Robert G. Varady is a research Professor of environmental policy and past director of the Udall Center for Studies in Public Policy at the University of Arizona. He is also an adjunct research professor of arid lands studies in the School of Natural Resources and the Environment, and in the Department of Hydrology and Atmospheric Sciences. Varady’s work mostly has addressed environmental and water-management governance and policy in arid regions, with an emphasis on transboundary issues, especially along the U.S.-Mexico border. He has studied the history of global water initiatives, transboundary aquifer governance, and water security in Latin America. Varady has co-edited 13 books, monographs, digests, edited volumes, and journal special issues; and published more than 225 articles, book chapters, and reports on water and environmental governance, policy, and history. He is a Fellow Member of the International Water Resources Association and a past president of the International Water History Association (IWHA).

Stephen P. Mumme is a Professor of Political Science at Colorado State University, Fort Collins, Colorado. He is a leading authority on management of transboundary rivers linking the United States and Mexico along the international boundary and the work of the International Boundary and Water Commission, United States and Mexico. He is an affiliate faculty member of the School of Global Environmental Sustainability at Colorado State University and a Non-Resident Scholar at Rice University’s James A. Baker Institute for Policy Studies’ Mexico Center. His published work appears in numerous journals and popular press outlets. Recent publications include, “The 1944 Water Treaty, the Environment, and the Future of U.S.-Mexico Transboundary Water Governance,” Environmental Science & Policy (2020) and “On Quasi-Constitutional Treaties: The Case of Transboundary Freshwater Compacts,” Regions & Cohesion (Spring 2019).

Andrea K. Gerlak is a Professor in the School of Geography, Development and Environment and a Research Professor and Interim Director at the Udall Center for Studies in Public Policy at the University of Arizona. She has consulted on water governance and climate resilience efforts for UNESCO and the WMO. She serves as co-editor of the Journal of Environmental Policy and Planning. She has two decades of experience leading interdisciplinary environmental studies programs and university-community environmental partnerships. She is an author or coauthor of more than 100 publications. Her teaching and research addresses cooperation and conflict in water governance, including questions of equity, learning and adaptation.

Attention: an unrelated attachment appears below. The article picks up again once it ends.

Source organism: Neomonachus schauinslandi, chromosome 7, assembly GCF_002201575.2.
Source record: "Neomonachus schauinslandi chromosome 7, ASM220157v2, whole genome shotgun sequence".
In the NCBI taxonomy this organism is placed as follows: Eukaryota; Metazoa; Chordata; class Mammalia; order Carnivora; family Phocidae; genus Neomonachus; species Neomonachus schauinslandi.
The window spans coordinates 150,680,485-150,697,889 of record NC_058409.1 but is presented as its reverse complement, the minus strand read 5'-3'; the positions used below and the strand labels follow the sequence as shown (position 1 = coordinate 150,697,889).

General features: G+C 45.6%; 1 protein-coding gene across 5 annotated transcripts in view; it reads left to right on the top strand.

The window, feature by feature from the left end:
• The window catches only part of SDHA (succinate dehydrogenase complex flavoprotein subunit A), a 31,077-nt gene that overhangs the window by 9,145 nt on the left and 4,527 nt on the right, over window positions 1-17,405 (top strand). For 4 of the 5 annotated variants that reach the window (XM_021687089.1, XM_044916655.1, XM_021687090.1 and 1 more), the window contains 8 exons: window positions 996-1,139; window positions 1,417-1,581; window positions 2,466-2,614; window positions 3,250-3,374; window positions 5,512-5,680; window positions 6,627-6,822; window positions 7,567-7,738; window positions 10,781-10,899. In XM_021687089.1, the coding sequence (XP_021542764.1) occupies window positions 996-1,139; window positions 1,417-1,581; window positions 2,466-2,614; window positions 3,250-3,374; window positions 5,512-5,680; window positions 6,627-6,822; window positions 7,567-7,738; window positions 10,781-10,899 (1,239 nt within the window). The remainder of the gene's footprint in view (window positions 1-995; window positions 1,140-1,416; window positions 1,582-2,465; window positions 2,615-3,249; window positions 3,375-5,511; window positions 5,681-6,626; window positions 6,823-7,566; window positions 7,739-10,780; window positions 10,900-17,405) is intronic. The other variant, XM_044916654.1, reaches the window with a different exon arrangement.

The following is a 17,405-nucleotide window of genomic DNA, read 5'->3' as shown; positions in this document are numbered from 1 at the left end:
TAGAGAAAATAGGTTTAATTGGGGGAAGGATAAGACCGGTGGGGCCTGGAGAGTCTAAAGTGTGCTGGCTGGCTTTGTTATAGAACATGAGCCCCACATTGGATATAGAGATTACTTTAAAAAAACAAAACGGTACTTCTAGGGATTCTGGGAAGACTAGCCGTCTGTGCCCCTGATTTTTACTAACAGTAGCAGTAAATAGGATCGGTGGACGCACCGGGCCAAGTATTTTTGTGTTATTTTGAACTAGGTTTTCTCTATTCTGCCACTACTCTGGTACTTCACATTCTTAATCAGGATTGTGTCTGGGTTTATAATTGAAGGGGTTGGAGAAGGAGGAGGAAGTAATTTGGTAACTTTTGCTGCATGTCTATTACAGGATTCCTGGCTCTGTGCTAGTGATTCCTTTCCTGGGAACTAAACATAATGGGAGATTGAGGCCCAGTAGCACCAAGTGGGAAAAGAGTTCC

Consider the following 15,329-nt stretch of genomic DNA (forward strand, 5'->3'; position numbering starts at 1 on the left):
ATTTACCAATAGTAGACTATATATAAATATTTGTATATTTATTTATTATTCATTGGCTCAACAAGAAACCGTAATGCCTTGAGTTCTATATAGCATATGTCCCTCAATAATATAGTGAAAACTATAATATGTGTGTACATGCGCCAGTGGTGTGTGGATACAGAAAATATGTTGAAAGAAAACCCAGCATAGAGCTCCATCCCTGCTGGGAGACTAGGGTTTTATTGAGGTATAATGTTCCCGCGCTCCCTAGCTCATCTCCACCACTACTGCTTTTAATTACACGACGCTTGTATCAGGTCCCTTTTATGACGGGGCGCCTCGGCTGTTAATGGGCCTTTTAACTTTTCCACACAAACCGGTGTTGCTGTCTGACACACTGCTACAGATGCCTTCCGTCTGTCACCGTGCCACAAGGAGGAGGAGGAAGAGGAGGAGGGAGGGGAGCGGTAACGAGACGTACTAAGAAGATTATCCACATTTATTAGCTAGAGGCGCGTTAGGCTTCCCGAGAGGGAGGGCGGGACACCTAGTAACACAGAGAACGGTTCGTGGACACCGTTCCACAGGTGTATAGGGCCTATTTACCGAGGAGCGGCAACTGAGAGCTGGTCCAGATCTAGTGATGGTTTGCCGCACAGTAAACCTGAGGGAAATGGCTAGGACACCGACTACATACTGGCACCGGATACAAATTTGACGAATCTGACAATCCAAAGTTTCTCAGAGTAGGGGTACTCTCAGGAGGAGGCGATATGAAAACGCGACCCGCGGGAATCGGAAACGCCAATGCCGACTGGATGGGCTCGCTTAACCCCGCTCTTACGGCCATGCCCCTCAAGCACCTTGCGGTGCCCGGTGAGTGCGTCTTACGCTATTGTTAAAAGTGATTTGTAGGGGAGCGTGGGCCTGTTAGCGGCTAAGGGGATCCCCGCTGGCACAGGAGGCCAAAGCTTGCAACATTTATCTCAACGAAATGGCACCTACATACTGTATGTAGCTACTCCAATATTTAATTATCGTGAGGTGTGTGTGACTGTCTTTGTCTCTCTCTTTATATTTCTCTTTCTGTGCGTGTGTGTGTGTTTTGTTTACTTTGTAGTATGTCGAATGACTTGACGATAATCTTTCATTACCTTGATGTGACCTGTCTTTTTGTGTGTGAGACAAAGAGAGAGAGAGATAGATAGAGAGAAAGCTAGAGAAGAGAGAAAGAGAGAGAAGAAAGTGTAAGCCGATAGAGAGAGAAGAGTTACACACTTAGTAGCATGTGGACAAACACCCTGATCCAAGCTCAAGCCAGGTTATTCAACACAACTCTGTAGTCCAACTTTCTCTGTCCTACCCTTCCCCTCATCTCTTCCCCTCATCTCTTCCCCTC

This lecture had three parts:

1. A general introduction by Robert Varady, who framed the issue around science diplomacy and provided some context on the border region; followed by a discussion by Stephen Mumme on the diplomatic framework for binational water relations. (20 min.)

2. A presentation by Andrea Gerlak on issues in the Colorado River basin and delta region. (20 min.).

3. An analogous presentation by Mumme on issues in the Rio Grande/Río Bravo basin (20 min.).

This was followed by a 10-minute synthesis (by the three instructors) and a 20-min. open discussion.

Workshop details

The workshop also had three substantive parts, following a “set-the-stage” presentation by Varady.  (5 min.)

  1. Mumme talked about the role and importance of archival research, looking at both structural issues regarding the treaty and context. (10 min.)
  2. Gerlak discussed the use of surveys of stakeholders and the role of informal mechanisms for science diplomacy. (10 min.)
  3. Varady described the importance of participation, specifically via convened science-policy dialogues and attendance at key events, including conferences. (10 min.)

Take note: Workshops are only available to IWRA Gold and Silver members, as well as UPWCD students and members.

Interested in the workshops but not an IWRA member, sign up HERE.

Lecture Topic: Technologies in Hydropolitics and Hydrodiplomacy

Lecturer: David Katz is a Senior Lecturer in the Department of Geography and Environmental Studies at the University of Haifa in Israel, and is currently on sabbatical at the Nicholas School of Environment at Duke University in the USA. He specializes in environmental and natural resource policy and economics. His research has focused on a range of topics including transboundary environmental and resource management, policy incentives for natural resource conservation, the relation between economic development and resource consumption, and valuation of ecosystem services.


Lecture Objectives:

This lecture demonstrated how new technologies are changing the dynamics of cooperation and conflict over shared water resources. It showed how technologies such as desalination, remote sensing, online sensors and machine learning are challenging traditional thinking on transboundary water resources, by expanding and creating new avenues of cooperation, “democratizing” data, building trust based on shared knowledge, and allowing development of better and more reliable modeling and forecasting. It also addressed the limitations and potential downsides of such “technical fixes.”